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The Scottish Government’s Budget (Stage 1 Debate): Tourist Tax

Created: January 31, 2019
Posted in: Representation, Self-catering Industry, Tourism Industry, Uncategorized

The Scottish Government reached an agreement today (31st January) on local government taxation with their traditional Budget allies, the Scottish Greens, in order to support their 2019-20 spending plans at all parliamentary stages.

 

  • The Cabinet Secretary for Finance, Economy and Fair Work, Derek Mackay announced that the Scottish Government would take steps to significantly empower local authorities – this would include the devolution of powers to introduce a transient visitor levy, as advocated by COSLA.
  • The Scottish Government will now undertake a formal consultation on the principles of a tourist tax before introducing legislation to enable local authorities, should they wish, to introduce a levy.
  • In his response, the Shadow Cabinet Secretary for Finance Murdo Fraser criticised the “triple tax bombshell” provided by the SNP Government, including “broken promises” on previous commitments not to introduce a tourist tax.
Association of Scotland’s Self-Caterers (ASSC) Chief Executive, Fiona Campbell, said:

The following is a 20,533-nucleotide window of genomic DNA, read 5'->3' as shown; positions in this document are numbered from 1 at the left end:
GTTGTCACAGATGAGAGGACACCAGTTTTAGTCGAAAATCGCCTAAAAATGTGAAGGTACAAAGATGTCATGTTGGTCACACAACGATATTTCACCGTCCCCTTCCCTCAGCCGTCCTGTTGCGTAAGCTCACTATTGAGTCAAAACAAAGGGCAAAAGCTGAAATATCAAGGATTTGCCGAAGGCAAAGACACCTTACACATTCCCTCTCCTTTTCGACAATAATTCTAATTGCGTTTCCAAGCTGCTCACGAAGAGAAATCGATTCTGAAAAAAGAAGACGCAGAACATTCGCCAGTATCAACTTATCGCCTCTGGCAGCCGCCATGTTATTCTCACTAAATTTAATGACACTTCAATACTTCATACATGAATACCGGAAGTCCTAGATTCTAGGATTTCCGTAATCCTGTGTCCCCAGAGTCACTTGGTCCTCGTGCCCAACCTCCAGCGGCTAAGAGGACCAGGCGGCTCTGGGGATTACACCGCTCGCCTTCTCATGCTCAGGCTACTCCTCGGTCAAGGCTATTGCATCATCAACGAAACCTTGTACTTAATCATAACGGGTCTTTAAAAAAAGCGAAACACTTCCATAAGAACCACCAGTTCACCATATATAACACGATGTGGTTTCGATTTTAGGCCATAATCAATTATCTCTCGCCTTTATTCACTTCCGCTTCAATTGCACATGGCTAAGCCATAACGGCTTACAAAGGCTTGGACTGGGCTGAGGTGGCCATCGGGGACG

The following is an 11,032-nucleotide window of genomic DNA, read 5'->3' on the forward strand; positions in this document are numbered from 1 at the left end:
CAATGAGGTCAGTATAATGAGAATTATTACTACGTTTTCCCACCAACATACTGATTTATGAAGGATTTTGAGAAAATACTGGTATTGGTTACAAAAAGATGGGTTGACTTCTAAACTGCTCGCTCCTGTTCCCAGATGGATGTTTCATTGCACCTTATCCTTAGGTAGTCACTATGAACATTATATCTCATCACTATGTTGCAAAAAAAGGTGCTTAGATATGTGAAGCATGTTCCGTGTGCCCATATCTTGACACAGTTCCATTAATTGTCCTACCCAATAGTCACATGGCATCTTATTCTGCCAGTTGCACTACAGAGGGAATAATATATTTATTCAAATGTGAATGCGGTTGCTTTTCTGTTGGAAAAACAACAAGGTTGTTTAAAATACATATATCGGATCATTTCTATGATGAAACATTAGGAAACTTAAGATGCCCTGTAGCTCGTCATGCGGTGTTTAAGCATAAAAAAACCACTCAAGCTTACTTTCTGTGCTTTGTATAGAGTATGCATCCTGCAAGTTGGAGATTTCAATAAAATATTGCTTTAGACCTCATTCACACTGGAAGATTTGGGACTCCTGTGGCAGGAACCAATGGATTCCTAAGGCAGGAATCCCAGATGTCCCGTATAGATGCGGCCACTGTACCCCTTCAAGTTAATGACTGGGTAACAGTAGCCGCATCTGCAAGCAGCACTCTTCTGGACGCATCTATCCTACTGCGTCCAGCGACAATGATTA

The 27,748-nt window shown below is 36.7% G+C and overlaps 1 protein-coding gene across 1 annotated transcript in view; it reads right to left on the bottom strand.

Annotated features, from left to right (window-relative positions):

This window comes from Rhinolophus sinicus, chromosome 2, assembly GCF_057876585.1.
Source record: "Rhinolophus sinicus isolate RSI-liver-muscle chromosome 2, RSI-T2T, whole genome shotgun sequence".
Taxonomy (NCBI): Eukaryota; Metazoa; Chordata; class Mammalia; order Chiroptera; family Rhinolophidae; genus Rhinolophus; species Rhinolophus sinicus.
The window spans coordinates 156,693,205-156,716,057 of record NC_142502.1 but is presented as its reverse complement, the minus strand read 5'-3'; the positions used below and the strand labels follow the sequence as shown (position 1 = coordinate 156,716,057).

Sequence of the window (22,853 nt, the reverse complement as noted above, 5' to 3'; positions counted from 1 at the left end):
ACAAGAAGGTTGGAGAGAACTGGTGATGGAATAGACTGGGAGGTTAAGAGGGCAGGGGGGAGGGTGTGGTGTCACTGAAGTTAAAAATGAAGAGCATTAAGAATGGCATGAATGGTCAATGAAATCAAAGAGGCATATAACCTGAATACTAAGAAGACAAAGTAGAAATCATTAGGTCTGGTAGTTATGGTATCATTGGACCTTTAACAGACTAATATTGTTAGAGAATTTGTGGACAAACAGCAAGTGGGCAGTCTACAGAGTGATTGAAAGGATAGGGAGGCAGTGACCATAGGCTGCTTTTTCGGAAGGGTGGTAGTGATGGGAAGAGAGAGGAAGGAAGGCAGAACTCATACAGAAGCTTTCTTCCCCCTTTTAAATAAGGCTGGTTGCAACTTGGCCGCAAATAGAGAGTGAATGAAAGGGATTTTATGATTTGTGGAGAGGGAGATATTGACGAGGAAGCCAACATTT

“We at the ASSC are disappointed that the Finance Secretary is so willing to gamble with such an important part of Scotland’s vital tourism offering for the sake of political horse-trading.
 
“However, we do take some comfort from his commitment to a full consultation on the issue – we hope that common sense prevails.
 
“It is our intention to continue our productive work in engaging with all stakeholders, especially in local government, to come to a mature and reasoned conclusion that works for everyone.
 
“We maintain that a tourist tax would be highly detrimental to Scotland’s traditional short-term rental sector and jeopardise the £723million we generate for the Scottish economy each year.”

 

Scottish Tourism Alliance’ Chief Executive, Marc Crothall, said:

“This afternoon’s announcement that the Scottish Government will legislate to provide local authorities with powers to raise additional revenues through a Transient Visitor Levy (TVL) is beyond disappointing and will deliver a significant blow to our industry.

“The national consultation on a tourism tax, undertaken by the Scottish Government only drew to a close last Friday, thus providing just three days to assimilate and analyse the evidence shared by the many businesses and organisations that took time to contribute to this national discussion through various channels.

“A decision of such importance and one which has the potential to cause significant negative impact, not just to businesses who provide visitor accommodation but to all businesses that benefit from tourism economic activity, has been reached prematurely. It will only serve to undermine the confidence that the thousands of tourism businesses operating across all sectors of the industry has had in the Scottish Government, both in its commitment to conduct in depth research and economic analysis and consider views, prior to reaching a decision on one of the biggest threats to the sector.